Native habitat makes us smile! Years ago this area was covered with eastern red cedar and offering no benefit to wildlife. After removing the cedars and using prescribed fire, the native habitat released its potential! Now there is a diversity of grasses and wildflowers, which are not only beautiful to look at but many species offer critters great cover and quality browse this time of the year. If you’re interested in a more in-depth look at the wildflowers and native browse that have been restored on our hunting property, watch this video.
Much of the poorest quality habitat here at The Proving Grounds was covered with eastern red cedar. Those cedars were allowed to take over areas that used to be open due to overgrazing and suppression of all fire.
However, there was a great native seed source. We simply cut and felled the cedars, allowed them to dry for two to three years, then burned them where they fell. A fabulous composition of native warm season grasses and forbs recolonized the area.
After the fire, the areas responded quickly, and in some areas — counting the rings on the cedars — that native vegetation seed had laid dormant in the soil for 75 or more years.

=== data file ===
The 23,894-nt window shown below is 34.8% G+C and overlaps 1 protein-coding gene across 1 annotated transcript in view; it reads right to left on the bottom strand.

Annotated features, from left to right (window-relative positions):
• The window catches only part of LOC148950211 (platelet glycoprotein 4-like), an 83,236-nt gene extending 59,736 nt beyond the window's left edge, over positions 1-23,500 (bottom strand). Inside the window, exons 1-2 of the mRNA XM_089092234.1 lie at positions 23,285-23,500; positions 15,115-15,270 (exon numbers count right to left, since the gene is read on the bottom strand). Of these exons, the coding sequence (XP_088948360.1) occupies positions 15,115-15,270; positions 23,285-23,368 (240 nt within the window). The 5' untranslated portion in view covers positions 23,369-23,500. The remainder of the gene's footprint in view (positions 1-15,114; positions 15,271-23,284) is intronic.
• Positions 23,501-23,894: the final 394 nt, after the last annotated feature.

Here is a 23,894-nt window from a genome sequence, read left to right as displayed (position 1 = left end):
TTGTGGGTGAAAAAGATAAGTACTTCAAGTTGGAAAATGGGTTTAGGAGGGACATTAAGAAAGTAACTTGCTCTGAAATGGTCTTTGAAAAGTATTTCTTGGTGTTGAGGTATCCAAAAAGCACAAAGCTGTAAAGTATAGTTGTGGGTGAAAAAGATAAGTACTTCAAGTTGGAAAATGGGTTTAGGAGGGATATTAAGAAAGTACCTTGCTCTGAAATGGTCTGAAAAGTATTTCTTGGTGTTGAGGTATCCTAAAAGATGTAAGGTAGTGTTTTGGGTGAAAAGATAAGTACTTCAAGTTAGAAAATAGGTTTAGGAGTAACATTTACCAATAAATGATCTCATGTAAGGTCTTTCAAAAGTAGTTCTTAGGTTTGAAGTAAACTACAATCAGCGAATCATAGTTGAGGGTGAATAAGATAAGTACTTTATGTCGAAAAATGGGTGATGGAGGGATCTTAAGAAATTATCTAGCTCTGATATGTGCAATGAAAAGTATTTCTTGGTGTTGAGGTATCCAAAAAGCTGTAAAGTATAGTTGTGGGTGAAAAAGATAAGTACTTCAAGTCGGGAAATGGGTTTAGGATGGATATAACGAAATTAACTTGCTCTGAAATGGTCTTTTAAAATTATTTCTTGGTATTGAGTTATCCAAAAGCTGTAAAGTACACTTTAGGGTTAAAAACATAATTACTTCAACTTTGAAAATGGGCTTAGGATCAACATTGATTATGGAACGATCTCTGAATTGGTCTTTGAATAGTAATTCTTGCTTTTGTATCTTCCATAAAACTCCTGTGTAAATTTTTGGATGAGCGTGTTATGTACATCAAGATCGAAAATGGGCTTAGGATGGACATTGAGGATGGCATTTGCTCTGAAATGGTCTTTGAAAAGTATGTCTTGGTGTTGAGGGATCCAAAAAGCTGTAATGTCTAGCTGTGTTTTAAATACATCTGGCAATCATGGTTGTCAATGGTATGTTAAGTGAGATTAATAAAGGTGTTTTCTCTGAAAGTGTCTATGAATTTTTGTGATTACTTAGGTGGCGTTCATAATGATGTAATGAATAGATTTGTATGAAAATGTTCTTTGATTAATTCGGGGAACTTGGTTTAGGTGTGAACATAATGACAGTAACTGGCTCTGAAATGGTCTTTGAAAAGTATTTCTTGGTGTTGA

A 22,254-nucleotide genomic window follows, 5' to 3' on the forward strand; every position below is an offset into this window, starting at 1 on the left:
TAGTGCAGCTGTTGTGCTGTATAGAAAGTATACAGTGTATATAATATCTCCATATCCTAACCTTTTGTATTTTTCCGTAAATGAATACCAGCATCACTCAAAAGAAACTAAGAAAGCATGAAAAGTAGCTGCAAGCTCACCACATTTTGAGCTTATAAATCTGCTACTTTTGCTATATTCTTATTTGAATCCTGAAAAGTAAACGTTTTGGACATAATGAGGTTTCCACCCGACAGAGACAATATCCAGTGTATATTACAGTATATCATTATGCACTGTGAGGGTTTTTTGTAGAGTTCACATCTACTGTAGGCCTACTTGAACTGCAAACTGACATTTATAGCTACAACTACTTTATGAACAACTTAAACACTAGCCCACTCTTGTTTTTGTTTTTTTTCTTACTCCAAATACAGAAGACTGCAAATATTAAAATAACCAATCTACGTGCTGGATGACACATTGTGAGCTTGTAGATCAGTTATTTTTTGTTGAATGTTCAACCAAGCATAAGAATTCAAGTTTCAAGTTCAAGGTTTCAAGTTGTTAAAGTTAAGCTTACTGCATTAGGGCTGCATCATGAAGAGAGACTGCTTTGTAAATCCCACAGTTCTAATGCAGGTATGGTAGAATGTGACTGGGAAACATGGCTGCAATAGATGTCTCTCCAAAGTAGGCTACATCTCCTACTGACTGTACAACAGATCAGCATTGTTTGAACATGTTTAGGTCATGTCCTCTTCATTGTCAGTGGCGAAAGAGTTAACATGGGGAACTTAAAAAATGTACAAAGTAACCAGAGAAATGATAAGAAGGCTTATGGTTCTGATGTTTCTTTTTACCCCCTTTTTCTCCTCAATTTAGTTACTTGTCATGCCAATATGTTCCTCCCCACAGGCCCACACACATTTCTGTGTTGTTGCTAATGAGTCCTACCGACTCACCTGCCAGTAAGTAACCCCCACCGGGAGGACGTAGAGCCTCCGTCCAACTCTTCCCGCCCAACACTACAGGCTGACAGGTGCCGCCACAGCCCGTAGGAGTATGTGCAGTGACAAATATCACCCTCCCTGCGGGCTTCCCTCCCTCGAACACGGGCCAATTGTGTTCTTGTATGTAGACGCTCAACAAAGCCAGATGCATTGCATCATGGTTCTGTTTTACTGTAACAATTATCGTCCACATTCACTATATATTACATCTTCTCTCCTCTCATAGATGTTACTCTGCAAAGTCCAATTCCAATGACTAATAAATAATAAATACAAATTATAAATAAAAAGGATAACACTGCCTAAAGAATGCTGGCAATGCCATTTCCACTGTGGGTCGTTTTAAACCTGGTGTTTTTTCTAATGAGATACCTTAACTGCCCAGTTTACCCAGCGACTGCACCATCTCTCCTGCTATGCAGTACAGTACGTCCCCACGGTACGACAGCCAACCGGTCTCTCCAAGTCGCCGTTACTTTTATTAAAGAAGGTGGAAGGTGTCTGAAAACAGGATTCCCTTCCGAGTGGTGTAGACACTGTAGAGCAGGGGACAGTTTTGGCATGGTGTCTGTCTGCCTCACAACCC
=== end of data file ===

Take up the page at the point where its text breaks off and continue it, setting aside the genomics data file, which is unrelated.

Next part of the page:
The state botanist helped us to identify over 176 species of native warm season grasses and forbs. The only maintenance I’ve done on those sites since the original fire has been additional prescribed fires on a three to five year rotation.
If you take degraded habitat – unless it’s been intensely plowed and that seed bank really messed with – if you use prescribed fire or whatever the appropriate technique is for that habitat, usually the natives will recolonize that area. And you have to go around and spot treat some of the invasive species, like sericea lespedeza to allow these natives even to expand.Cedar glades that became established on tillable land usually don’t have a good native plant seed base as it was disturbed during the previous tillage.
The value of these areas now to many species of wildlife, and the views created, and the value to hunters, is much, much greater than the value it had when they were covered with eastern red cedars.
Missouri is blessed with a great Department of Conservation. All states have a similar department. I hope you’ll reach out to them and check out the resources they have to offer to assist you in establishing native habitat on your hunting property.